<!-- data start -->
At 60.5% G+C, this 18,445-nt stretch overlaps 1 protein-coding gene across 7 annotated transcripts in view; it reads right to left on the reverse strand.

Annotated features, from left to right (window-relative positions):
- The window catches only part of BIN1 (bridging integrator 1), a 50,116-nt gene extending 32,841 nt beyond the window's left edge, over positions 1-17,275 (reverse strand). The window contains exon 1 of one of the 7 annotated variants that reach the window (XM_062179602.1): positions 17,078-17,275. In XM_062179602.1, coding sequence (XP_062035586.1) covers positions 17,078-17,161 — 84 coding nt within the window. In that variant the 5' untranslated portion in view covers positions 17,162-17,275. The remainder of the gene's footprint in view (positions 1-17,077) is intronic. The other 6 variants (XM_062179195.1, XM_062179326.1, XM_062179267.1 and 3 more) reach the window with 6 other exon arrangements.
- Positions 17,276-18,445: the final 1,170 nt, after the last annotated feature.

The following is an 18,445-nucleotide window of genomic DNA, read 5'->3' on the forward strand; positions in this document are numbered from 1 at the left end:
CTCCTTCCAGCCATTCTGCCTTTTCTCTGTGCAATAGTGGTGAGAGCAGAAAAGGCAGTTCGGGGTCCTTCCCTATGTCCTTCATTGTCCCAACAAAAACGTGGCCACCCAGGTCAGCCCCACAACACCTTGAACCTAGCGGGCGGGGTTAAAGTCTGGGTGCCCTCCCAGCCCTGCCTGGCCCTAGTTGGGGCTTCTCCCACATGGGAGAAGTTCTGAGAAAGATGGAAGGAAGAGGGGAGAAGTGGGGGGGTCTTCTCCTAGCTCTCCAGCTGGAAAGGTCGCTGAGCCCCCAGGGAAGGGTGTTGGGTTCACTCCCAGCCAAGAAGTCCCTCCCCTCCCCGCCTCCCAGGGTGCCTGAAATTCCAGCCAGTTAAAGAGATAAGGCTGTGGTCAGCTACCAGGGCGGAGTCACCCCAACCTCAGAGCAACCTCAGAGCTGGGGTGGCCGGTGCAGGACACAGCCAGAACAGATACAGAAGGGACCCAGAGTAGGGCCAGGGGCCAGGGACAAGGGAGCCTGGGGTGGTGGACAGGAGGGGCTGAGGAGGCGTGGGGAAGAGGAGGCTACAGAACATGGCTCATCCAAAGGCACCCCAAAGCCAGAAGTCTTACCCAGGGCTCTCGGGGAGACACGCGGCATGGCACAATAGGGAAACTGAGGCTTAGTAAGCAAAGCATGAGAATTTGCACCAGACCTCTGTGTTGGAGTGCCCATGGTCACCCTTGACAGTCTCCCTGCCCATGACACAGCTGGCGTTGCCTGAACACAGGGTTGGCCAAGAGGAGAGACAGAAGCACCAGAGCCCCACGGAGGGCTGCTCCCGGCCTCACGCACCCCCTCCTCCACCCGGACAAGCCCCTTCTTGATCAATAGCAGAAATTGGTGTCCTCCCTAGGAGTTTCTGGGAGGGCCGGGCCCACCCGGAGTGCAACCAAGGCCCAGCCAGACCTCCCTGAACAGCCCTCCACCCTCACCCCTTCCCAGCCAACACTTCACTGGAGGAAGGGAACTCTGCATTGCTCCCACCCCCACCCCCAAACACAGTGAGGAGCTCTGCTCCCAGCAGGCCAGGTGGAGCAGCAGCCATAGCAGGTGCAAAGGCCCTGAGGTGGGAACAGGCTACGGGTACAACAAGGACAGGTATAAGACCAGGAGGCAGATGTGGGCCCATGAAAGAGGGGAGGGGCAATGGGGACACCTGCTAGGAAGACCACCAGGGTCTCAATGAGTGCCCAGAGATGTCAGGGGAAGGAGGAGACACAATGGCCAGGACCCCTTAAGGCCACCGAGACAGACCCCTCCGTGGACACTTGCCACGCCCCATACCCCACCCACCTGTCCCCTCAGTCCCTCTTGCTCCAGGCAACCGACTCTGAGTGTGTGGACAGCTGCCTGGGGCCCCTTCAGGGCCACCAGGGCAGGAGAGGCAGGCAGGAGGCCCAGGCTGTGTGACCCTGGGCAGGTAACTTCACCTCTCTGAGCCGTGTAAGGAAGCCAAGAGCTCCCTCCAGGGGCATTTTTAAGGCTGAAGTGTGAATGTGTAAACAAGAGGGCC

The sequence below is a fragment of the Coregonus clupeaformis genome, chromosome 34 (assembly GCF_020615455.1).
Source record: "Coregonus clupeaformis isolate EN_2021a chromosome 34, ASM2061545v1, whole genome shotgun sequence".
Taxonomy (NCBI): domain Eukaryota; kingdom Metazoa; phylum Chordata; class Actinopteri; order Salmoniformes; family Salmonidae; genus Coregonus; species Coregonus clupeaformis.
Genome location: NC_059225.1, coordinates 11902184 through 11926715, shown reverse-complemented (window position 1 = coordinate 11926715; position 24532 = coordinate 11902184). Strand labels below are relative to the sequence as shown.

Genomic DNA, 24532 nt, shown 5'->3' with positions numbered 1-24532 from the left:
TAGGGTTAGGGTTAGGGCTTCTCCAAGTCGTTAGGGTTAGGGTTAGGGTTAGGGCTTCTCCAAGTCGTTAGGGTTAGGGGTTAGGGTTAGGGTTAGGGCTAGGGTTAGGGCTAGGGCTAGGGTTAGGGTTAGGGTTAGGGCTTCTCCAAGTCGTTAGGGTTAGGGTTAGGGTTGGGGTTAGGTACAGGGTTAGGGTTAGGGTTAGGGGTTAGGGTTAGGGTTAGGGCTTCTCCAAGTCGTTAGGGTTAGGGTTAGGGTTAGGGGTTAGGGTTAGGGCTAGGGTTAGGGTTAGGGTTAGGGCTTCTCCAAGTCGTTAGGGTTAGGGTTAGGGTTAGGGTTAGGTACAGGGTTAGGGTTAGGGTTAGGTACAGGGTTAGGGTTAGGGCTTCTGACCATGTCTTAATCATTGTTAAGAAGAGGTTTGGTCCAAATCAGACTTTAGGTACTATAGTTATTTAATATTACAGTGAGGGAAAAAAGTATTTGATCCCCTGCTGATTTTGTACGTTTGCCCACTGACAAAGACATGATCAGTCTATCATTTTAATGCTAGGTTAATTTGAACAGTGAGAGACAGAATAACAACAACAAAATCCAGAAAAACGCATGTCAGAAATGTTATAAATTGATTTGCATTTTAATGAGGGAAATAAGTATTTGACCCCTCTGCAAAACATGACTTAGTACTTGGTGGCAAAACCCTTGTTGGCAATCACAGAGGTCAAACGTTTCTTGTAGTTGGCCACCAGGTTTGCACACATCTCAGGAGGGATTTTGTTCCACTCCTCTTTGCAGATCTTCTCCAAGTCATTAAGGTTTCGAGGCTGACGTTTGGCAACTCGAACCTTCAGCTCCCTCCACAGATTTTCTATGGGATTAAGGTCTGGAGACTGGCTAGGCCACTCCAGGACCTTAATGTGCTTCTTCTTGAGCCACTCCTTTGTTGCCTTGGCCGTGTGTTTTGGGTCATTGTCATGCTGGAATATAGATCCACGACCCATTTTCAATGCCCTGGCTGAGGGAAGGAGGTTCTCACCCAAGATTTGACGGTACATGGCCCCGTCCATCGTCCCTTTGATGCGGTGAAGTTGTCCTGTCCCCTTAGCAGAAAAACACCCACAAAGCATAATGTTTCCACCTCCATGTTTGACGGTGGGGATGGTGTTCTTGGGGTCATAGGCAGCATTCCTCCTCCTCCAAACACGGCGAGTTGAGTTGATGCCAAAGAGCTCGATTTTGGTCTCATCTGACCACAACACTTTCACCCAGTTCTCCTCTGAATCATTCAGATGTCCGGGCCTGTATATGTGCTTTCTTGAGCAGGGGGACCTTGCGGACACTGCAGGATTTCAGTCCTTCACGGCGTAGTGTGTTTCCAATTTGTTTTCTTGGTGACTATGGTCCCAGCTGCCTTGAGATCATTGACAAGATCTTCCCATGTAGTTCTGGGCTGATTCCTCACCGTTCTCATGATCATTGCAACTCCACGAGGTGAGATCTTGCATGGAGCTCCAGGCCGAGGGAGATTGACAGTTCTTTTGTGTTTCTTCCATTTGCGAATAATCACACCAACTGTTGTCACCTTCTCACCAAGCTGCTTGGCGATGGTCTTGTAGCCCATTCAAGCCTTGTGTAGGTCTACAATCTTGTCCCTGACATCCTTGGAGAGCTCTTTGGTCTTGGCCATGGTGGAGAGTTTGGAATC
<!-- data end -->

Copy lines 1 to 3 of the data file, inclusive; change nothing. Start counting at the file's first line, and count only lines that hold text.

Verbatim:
At 60.5% G+C, this 18,445-nt stretch overlaps 1 protein-coding gene across 7 annotated transcripts in view; it reads right to left on the reverse strand.

Annotated features, from left to right (window-relative positions):
- The window catches only part of BIN1 (bridging integrator 1), a 50,116-nt gene extending 32,841 nt beyond the window's left edge, over positions 1-17,275 (reverse strand). The window contains exon 1 of one of the 7 annotated variants that reach the window (XM_062179602.1): positions 17,078-17,275. In XM_062179602.1, coding sequence (XP_062035586.1) covers positions 17,078-17,161 — 84 coding nt within the window. In that variant the 5' untranslated portion in view covers positions 17,162-17,275. The remainder of the gene's footprint in view (positions 1-17,077) is intronic. The other 6 variants (XM_062179195.1, XM_062179326.1, XM_062179267.1 and 3 more) reach the window with 6 other exon arrangements.